Cereal is a serious issue


I am in Tesco with Dean*, on his first shopping trip since he arrived. Our shopping techniques, it seems, are slightly different. I loathe being in a crowded space full of people and decisions to make, and so take a Let’s Get This Over With approach. This usually means that I spend a maximum of 10 minutes in any given shop as I zoom around grabbing exactly the items I need. Much as I hate doing it, I feel like I’ve got the hang of this shopping thing. Dean is less sure about this, mostly because the choice of cereal is so great.

“I am an expert in identifying the cheapest item on the shelf, rather like the pricing experts on Flog It but with even less class or style”

“I like cornflakes,” he muses, “But then again I also really like muesli.”

“Get both,” I suggest, unused to actually stopping to contemplate such a choice when all around us is horrifying, retail-induced chaos. Yet I remember the time a few weeks ago when shopping was a new experience for me; revelling in the freedom to buy anything I wanted, every choice of item was filled with endless possibilities. I once spent nearly 20 minutes dithering between two near-identical brands of cheese. It’s a hard situation to adjust to, so he has my sympathy.

“Hmm. What’s the difference between them though?”

“Muesli is twice as expensive as cornflakes,” I reply; at this point I am an expert in identifying the cheapest item on the shelf, rather like the pricing experts on Flog It but with even less class or style.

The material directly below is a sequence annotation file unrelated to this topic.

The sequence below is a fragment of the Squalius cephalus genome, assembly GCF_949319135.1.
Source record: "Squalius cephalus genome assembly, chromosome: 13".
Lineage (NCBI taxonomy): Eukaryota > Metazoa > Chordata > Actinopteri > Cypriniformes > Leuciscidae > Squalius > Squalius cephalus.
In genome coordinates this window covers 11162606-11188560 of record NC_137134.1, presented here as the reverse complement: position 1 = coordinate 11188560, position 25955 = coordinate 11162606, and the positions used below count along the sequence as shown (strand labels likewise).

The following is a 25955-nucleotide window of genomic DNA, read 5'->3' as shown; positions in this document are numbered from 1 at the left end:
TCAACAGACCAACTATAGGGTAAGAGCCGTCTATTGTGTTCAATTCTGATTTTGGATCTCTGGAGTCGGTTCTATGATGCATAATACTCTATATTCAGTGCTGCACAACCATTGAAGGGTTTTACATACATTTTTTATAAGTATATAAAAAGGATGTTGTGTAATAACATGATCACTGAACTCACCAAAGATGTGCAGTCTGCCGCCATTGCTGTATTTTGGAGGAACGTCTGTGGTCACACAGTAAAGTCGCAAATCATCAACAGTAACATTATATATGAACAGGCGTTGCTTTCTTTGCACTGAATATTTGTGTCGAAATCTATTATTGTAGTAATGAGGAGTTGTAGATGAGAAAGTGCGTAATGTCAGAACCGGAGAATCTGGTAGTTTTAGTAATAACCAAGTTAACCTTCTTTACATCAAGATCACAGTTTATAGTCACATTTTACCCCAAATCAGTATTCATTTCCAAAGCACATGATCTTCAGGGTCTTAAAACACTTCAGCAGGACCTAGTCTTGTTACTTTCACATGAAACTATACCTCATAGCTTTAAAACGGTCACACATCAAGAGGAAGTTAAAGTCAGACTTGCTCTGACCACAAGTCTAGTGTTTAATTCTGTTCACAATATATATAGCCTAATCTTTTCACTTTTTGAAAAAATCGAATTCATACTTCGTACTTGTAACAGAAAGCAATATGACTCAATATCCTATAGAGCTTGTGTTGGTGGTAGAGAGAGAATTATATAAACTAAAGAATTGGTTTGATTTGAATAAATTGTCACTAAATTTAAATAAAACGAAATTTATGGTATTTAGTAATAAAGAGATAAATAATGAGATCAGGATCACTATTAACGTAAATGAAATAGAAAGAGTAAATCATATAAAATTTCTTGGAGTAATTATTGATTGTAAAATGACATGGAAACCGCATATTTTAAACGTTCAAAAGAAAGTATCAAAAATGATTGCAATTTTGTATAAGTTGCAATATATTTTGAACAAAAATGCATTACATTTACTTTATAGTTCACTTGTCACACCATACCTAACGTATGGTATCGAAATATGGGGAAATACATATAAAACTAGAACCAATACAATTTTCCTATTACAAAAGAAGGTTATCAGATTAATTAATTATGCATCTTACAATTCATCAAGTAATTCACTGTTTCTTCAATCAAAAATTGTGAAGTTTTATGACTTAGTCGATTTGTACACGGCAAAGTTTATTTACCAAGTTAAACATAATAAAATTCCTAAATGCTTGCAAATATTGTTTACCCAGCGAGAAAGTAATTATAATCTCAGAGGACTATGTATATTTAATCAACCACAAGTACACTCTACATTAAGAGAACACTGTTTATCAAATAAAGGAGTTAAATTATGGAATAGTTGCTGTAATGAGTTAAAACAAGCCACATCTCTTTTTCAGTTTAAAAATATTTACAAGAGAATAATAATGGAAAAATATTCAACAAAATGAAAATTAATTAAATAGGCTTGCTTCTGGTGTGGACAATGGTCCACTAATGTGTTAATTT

“Yeah, I guess,” he pauses as an unsupervised toddler whizzes past us on a scooter twice its size, “But I still want to get muesli.”

He goes to put the cornflakes back, which takes about 3 seconds, but in that time several fellow shoppers regard me with utmost disdain. What if I’m obstructing their shopping experience by placing our trolley in front of the mayonnaise shelves? How could I be so selfish, so unconcerned with their wellbeing? I am overwhelmed by guilt and hasten to the fresh veg aisle so that I can pretend, at least, to be healthy.

The automatic checkout machines are creepy as hell; my dreams are forever haunted by the robotic cry of “Unexpected item in bagging area!” Fortunately Dean agrees that he would rather bother an actual human being with our shopping, so I smile winningly at the woman on the till. She glances down at our trolley, as if judging our purchases.

Discounted bread, eh? She seems to say, And five cans of soup? Do you need that many?

Hastily I attempt to bag up the items that she flings across the counter at us. Dean is struggling with his rucksack and I offer to help. The man behind us, buying a single pint of milk, glares at us for holding him up; we have become Those People with Too Much Shopping. Fumbling with our many, many bags, we finally stagger outside.

“That went well,” I remark, “Now we just have to carry it all up the hill to get home.”

Dean groans, and I can only agree with him.


Protips for livers out this week:

  • The supermarket is a scary place full of magical items, most of which you cannot afford.
  • Find solace in the cake and biscuit aisle, or in care packages from home.
  • Also, everything gets priced down if you go in just before closing time.

*My housemates, because they are lovely, have allowed me to write about them on the condition that I change their names.

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